A Trini in Durban: A warm welcome?
By Natalie Williams
Nelson Mandela would be turning in his grave. And I do not say this lightly.
Imagine my shock when we arrived in Durban, South Africa, to be greeted by screaming headlines bacchanal on the streets and angry mobs telling foreigners “to go home”.
And worse: within hours of arriving at the home of our friend and host in Ballito, which is about one hour's drive from downtown Durban, to be bombarded by local TV news of horrific stories of foreigners being beaten and chopped to death, and the harrowing tragic death of one African national being burnt to death in his village, after an angry mob went wild.
His burning was captured on mobile phones and thus went viral on the world wide web.
“Welcome to Africa” would be said to us over and over – and for the first time ever on our travels here, it was tinged with disgust.
Meeting up or fleeing?
The Wise One and I were living history again. But good Lord: how many of these hair-raising, civil unrest, “should we bother unpacking our bags” experiences are we expected to live through?
Seriously? Xenophobic attacks against foreigners were taking place all over Durban as we touched down in African soil.
I had this surreal moment upon arriving on the African continent, thinking the world had officially gone mad.
Glorious, stunning Cape Town was to be our final destination, en route to keep up a tradition of “meeting up in the Cape” to visit one of my dearest friends, Raenette, a soul sister from my London university days and her darling husband Lucio.
We were on a four-day stopover in Ballito, Durban, to “break bread” with one of our newest friends, Richard – a kind soul we have nurtured in our newly adopted home of Cairo – who is of Trinidadian parentage and who runs a charming guest house in SA.
By the close of play, all hell was breaking loose in Durban. President Jacob Zuma had addressed the nation, Winnie Mandela was on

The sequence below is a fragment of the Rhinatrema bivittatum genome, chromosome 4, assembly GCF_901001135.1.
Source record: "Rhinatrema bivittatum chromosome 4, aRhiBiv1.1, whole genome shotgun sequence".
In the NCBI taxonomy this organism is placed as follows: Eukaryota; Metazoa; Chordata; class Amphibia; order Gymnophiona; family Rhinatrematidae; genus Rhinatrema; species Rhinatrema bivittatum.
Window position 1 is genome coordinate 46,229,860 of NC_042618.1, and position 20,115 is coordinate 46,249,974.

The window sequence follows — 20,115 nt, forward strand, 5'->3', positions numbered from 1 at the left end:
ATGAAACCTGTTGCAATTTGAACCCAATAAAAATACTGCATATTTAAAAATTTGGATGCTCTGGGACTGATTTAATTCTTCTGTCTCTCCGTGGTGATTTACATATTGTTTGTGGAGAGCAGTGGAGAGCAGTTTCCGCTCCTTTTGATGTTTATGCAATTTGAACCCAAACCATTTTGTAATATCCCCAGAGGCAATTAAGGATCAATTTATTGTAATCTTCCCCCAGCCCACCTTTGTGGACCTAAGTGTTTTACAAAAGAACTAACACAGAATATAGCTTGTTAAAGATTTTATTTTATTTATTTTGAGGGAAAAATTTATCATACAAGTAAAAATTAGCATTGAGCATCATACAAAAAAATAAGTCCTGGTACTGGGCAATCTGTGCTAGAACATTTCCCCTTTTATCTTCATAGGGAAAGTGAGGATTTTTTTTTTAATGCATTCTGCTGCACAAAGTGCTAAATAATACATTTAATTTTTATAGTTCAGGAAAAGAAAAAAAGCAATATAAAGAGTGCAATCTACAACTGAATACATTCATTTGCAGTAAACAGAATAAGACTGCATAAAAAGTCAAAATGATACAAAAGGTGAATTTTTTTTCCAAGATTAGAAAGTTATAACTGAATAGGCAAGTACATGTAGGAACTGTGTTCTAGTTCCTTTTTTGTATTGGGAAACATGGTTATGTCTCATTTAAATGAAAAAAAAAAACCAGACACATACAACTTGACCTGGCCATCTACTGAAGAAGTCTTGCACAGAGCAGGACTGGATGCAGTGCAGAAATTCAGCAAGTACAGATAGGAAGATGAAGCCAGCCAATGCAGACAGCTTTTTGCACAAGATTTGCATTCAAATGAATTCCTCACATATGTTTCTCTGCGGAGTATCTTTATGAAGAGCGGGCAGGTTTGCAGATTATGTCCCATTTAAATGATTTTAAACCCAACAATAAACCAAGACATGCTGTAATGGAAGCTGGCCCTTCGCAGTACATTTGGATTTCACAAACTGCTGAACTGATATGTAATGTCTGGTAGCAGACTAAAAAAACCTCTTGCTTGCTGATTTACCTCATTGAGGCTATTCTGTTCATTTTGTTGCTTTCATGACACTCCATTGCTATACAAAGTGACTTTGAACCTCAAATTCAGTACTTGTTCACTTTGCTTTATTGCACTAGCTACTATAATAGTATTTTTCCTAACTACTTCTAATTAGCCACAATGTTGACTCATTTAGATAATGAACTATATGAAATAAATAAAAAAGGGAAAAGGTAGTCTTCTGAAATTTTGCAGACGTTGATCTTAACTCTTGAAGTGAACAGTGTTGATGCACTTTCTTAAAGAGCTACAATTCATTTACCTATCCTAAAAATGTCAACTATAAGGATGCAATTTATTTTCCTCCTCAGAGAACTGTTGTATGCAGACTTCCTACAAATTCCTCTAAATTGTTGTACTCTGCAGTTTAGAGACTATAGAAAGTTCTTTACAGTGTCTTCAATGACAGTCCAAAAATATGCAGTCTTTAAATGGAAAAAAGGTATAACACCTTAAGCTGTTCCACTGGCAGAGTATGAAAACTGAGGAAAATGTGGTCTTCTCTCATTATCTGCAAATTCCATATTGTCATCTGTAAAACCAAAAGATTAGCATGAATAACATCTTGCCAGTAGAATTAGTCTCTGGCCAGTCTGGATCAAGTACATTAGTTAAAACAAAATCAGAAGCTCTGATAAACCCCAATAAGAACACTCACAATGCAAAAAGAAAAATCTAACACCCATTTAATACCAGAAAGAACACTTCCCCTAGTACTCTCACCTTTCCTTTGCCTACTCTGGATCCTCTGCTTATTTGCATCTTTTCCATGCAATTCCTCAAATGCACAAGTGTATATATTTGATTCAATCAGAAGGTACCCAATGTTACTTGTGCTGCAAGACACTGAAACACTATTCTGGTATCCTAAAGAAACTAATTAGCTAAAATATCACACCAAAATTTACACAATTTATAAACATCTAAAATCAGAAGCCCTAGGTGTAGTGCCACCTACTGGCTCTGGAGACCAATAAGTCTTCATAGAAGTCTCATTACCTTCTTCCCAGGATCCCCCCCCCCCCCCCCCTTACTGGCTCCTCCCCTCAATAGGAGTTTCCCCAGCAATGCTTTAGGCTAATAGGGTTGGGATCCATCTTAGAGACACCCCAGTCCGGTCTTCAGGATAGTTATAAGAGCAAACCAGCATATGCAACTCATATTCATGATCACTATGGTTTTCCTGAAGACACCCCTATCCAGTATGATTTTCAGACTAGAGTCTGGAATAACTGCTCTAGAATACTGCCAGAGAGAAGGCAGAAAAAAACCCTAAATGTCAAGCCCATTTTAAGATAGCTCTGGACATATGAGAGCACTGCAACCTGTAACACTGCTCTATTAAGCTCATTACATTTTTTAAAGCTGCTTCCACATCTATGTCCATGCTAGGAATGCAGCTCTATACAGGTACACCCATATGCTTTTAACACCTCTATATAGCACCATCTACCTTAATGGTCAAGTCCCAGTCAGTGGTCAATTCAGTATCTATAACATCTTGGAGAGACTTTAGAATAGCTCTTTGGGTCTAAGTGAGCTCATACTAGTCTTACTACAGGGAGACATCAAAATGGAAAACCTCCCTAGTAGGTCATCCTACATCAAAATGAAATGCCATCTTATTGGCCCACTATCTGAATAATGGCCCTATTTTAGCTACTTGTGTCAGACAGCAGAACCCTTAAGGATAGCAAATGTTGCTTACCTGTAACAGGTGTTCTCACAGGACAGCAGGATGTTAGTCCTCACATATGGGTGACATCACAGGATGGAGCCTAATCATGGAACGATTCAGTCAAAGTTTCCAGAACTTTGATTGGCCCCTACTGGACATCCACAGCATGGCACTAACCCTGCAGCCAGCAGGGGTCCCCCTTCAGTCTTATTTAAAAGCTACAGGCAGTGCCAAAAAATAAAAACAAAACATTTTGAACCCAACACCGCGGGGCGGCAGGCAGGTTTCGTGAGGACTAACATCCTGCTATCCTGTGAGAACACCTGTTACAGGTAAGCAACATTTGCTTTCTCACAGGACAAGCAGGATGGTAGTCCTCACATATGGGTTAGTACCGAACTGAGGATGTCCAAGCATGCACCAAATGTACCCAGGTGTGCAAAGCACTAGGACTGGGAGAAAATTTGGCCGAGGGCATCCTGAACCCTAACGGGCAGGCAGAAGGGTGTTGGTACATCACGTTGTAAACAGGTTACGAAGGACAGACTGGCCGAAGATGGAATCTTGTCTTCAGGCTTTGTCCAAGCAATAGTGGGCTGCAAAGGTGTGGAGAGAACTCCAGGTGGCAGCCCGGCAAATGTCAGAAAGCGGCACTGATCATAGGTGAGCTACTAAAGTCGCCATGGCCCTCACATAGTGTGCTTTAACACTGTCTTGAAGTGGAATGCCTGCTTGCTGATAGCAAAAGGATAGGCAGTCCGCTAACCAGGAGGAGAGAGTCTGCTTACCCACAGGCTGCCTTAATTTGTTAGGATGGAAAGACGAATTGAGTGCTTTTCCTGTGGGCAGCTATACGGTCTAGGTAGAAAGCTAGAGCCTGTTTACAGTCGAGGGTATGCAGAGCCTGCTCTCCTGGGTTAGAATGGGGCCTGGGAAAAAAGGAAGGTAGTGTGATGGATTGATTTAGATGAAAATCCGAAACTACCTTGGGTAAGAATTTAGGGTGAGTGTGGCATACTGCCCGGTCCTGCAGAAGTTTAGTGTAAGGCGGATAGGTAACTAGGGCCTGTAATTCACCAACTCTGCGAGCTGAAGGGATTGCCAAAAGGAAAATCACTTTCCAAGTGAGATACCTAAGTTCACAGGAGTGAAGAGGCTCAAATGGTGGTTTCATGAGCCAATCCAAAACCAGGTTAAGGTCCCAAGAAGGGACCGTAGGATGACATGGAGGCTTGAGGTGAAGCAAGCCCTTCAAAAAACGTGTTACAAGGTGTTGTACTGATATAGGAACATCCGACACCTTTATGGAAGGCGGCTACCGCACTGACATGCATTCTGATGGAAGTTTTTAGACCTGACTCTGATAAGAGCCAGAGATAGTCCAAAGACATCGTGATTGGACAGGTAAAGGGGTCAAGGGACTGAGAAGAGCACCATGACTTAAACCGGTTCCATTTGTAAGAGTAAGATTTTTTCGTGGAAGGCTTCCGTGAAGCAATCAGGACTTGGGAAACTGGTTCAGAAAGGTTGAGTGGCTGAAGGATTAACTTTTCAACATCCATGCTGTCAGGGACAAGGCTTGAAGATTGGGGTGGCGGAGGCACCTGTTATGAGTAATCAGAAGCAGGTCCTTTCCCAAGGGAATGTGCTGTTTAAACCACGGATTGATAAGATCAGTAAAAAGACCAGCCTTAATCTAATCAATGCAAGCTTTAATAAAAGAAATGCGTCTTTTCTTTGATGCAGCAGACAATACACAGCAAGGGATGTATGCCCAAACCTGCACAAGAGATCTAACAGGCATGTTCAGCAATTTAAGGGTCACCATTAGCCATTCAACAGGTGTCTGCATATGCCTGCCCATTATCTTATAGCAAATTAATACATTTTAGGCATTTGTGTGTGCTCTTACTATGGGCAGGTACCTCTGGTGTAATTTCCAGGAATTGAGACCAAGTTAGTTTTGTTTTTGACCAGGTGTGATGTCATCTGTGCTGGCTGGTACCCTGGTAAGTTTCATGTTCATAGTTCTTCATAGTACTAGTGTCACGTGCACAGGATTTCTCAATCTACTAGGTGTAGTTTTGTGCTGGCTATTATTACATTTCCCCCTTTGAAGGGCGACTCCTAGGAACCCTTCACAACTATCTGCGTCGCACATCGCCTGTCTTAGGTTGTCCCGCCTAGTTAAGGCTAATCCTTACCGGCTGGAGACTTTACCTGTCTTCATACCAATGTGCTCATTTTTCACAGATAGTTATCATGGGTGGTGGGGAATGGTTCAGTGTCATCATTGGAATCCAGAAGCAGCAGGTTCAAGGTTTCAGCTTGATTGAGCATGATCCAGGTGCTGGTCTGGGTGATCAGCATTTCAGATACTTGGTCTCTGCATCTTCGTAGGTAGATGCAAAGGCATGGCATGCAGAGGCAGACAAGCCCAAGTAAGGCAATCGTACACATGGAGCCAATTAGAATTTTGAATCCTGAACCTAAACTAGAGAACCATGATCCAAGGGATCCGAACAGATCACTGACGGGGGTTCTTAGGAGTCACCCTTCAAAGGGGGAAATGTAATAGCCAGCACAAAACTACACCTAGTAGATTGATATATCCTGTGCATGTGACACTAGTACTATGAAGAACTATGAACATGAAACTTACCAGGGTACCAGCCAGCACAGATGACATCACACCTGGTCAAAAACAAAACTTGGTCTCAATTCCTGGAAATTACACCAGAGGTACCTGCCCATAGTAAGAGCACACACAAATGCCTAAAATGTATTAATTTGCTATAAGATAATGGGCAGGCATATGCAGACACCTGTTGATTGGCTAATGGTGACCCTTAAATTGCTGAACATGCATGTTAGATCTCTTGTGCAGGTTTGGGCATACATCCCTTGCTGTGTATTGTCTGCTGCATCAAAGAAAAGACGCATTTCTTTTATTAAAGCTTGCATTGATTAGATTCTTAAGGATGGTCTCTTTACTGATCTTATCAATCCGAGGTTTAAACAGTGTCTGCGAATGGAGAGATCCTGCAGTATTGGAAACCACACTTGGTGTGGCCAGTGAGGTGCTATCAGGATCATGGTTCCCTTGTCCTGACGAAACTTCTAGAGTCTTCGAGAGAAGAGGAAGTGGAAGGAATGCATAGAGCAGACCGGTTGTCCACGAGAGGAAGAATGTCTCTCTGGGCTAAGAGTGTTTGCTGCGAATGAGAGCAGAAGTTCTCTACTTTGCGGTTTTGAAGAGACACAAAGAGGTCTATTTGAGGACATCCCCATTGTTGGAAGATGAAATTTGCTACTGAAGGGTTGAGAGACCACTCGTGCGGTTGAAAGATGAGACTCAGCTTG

television appealing for calm and our suitcases remained zipped up.
These xenophobic attacks on “foreigners” left seven Africans dead and saw several others run out of their homes after an angry minority, no doubt with criminal elements, swept through Durban and its surrounding areas.
As I write, life on the ground was a mixed bag, with hundreds of African nationals fleeing their homes, choosing to return to their native African countries, while others were trying to pick up the pieces of their destroyed homes and lives, under the watchful eye of South African police and the military personnel on standby in Durban, a coastal city in the Zulu heartland.
Something was horribly wrong with this picture.
How could Africans living in South Africa on the African content be considered foreigners?
How could there be violent anti-immigrant attacks against their own African people? Even if they were illegal immigrants, which seemed to be at the crux of this wave of xenophobia. Locals and our South African friends were ashamed of their country.
Official figures conservatively estimate that South Africa is home to 1.7 million “foreigners”: Africans looking to better their standard of living.
Mandela would be turning in his grave.
Mandela would be turning in his grave.